Justia Energy, Oil & Gas Law Opinion SummariesArticles Posted in Professional Malpractice & Ethics
Baker & McKenzie, LLP v. Evans, Jr.
In 2008, Plaintiffs S. Lavon Evans Jr. and his companies S. Lavon Evans Jr. Operating Company, Inc.; S. Lavon Evans Jr. Drilling Ventures, LLC; and E & D Services, Inc. sued Defendants the law firm of Baker & McKenzie, LLP, and one of its partners, Joel Held. The complaint also named as defendants Laredo Energy Holdings, LLC, and its related subsidiaries S. Lavon Evans Operating Texas, LLC, and E & D Drilling Services, LLC. Plaintiffs listed seven causes of action in the complaint: counts one and seven charged the Baker Defendants with legal malpractice and breach of contract; counts two through six charged all the defendants with breach of fiduciary duty, negligent omission and misstatements of material facts, civil conspiracy, aiding and abetting, tortious interference, and breach of duty of good faith and fair dealing. Defendants Laredo Energy Holdings, LLC; S. Lavon Evans Operating Texas, LLC; and E&D Drilling Services filed a cross-claim against the Baker Defendants claiming legal malpractice, breach of contract, breach of duty of good faith and fair dealing, and breach of fiduciary duty. Evans asserted that in 2007, he lost access to his companies’ two largest assets (two oil drilling rigs) and was sued in Texas by the Baker Defendants on behalf of Reed Cagle (Evans’s business partner), who was acting on behalf of Laredo Energy Holdings, LLC. This triggered a flurry of liens and suits by vendors against Evans and his companies – all because, as Evans claims - he made decisions and entered agreements based on advice and recommendations from the Baker Defendants, who Evans believed to be his lawyers. Evans claimed that his businesses once were worth more than $50 million but now were accountable for debts exceeding $31 million as a result of the conduct by the Baker Defendants. The Mississippi case was tried, and the jury returned a verdict of $103,400,000 in actual damages for Plaintiffs and Cross-Plaintiffs. S. Lavon Evans Jr. was awarded $1 million from defendant Joel Held and $30 million from Baker & McKenzie. S. Lavon Evans Operating Company, Inc., was awarded $1 million from Joel Held and $29 million from Baker & McKenzie. E&D Services, LLC, was awarded $1 million from Joel Held and $19 million from Baker & McKenzie. The jury also assessed Evans, individually, with ten-percent comparative fault. And the trial court reduced the $31 million amount awarded to Evans, individually, by ten percent. The Cross-Plaintiffs were separately awarded $22.4 million from Joel Held and Baker & McKenzie, collectively. A divided jury awarded $75,000 in punitive damages to Plaintiffs and $75,000 in punitive damages to Cross-Plaintiffs. The trial court denied the Baker Defendants’ post-trial motions for judgment notwithstanding the verdict, new trial, and remittitur. This appeal followed. After careful consideration of the trial court record, the Supreme Court affirmed as to the Baker Defendants’ liability. But because the Court found the jury was not properly instructed, it reversed and remanded the case for a new trial on proximate cause and damages.View "Baker & McKenzie, LLP v. Evans, Jr." on Justia Law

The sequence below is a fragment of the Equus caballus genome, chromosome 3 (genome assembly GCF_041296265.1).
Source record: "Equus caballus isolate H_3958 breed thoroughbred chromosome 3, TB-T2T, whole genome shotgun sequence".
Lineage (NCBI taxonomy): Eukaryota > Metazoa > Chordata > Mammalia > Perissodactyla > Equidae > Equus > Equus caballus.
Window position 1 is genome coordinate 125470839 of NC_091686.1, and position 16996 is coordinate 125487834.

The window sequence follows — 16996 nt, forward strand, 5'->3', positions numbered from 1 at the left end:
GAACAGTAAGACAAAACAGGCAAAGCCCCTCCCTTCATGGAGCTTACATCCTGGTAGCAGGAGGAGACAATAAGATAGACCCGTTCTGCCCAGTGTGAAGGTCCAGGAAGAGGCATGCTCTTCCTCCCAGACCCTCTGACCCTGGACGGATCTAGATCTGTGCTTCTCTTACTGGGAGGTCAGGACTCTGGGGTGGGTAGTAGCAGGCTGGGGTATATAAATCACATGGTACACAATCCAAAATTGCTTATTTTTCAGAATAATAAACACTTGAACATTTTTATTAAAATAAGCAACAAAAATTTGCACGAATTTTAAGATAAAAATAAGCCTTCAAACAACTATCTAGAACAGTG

Kourouma v. FERC
Petitioner, an energy trader, challenged FERC's order to pay a $50,000 civil penalty because petitioner had made false statements and material omissions in forms he filed with the Commission and a market operator the Commission regulates. The court agreed with FERC that petitioner's admissions supported summary disposition without a hearing; because petitioner's actions were worse than careless, FERC reasonably concluded that he violated Market Behavior Rule 3; petitioner's arguments under the Administrative Procedure Act (APA), 5 U.S.C. 500 et seq., were without merit; and petitioner failed to show that FERC increased his penalty to promote general deterrence. Accordingly, the court denied the petition for review. View "Kourouma v. FERC" on Justia Law